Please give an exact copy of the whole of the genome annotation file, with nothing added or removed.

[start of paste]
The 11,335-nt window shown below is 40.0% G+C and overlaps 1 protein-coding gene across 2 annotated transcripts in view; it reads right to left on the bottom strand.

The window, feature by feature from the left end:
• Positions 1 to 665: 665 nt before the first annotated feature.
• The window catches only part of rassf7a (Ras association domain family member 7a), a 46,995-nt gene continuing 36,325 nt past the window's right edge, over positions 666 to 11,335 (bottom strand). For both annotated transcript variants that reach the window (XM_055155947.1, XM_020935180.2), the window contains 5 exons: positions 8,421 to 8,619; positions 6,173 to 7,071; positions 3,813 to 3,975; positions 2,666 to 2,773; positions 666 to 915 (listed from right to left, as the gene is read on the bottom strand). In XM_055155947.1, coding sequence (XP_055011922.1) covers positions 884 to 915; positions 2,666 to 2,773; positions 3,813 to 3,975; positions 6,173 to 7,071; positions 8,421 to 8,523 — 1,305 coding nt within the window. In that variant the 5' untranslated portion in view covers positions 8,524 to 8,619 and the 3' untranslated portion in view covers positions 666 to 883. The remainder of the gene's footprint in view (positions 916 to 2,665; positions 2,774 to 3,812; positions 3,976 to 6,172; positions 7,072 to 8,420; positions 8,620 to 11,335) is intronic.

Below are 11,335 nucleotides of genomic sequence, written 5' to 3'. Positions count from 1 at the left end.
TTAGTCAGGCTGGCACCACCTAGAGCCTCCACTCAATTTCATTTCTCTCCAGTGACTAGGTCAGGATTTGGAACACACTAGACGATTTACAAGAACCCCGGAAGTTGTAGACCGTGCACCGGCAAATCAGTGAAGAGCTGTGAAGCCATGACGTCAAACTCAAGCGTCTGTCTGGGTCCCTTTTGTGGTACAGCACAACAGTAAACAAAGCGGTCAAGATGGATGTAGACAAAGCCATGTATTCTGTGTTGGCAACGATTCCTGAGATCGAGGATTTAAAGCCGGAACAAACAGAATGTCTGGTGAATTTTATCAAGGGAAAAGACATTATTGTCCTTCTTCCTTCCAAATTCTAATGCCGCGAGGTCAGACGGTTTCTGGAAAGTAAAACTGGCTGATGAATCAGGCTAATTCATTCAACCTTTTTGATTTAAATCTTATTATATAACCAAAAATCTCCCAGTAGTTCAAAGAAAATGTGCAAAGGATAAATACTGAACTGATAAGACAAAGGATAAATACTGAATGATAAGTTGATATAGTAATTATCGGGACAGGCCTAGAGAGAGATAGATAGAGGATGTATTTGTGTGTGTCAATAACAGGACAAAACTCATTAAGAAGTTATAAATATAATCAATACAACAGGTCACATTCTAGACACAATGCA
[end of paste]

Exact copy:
The 11,335-nt window shown below is 40.0% G+C and overlaps 1 protein-coding gene across 2 annotated transcripts in view; it reads right to left on the bottom strand.

The window, feature by feature from the left end:
• Positions 1 to 665: 665 nt before the first annotated feature.
• The window catches only part of rassf7a (Ras association domain family member 7a), a 46,995-nt gene continuing 36,325 nt past the window's right edge, over positions 666 to 11,335 (bottom strand). For both annotated transcript variants that reach the window (XM_055155947.1, XM_020935180.2), the window contains 5 exons: positions 8,421 to 8,619; positions 6,173 to 7,071; positions 3,813 to 3,975; positions 2,666 to 2,773; positions 666 to 915 (listed from right to left, as the gene is read on the bottom strand). In XM_055155947.1, coding sequence (XP_055011922.1) covers positions 884 to 915; positions 2,666 to 2,773; positions 3,813 to 3,975; positions 6,173 to 7,071; positions 8,421 to 8,523 — 1,305 coding nt within the window. In that variant the 5' untranslated portion in view covers positions 8,524 to 8,619 and the 3' untranslated portion in view covers positions 666 to 883. The remainder of the gene's footprint in view (positions 916 to 2,665; positions 2,774 to 3,812; positions 3,976 to 6,172; positions 7,072 to 8,420; positions 8,620 to 11,335) is intronic.

Below are 11,335 nucleotides of genomic sequence, written 5' to 3'. Positions count from 1 at the left end.
TTAGTCAGGCTGGCACCACCTAGAGCCTCCACTCAATTTCATTTCTCTCCAGTGACTAGGTCAGGATTTGGAACACACTAGACGATTTACAAGAACCCCGGAAGTTGTAGACCGTGCACCGGCAAATCAGTGAAGAGCTGTGAAGCCATGACGTCAAACTCAAGCGTCTGTCTGGGTCCCTTTTGTGGTACAGCACAACAGTAAACAAAGCGGTCAAGATGGATGTAGACAAAGCCATGTATTCTGTGTTGGCAACGATTCCTGAGATCGAGGATTTAAAGCCGGAACAAACAGAATGTCTGGTGAATTTTATCAAGGGAAAAGACATTATTGTCCTTCTTCCTTCCAAATTCTAATGCCGCGAGGTCAGACGGTTTCTGGAAAGTAAAACTGGCTGATGAATCAGGCTAATTCATTCAACCTTTTTGATTTAAATCTTATTATATAACCAAAAATCTCCCAGTAGTTCAAAGAAAATGTGCAAAGGATAAATACTGAACTGATAAGACAAAGGATAAATACTGAATGATAAGTTGATATAGTAATTATCGGGACAGGCCTAGAGAGAGATAGATAGAGGATGTATTTGTGTGTGTCAATAACAGGACAAAACTCATTAAGAAGTTATAAATATAATCAATACAACAGGTCACATTCTAGACACAATGCA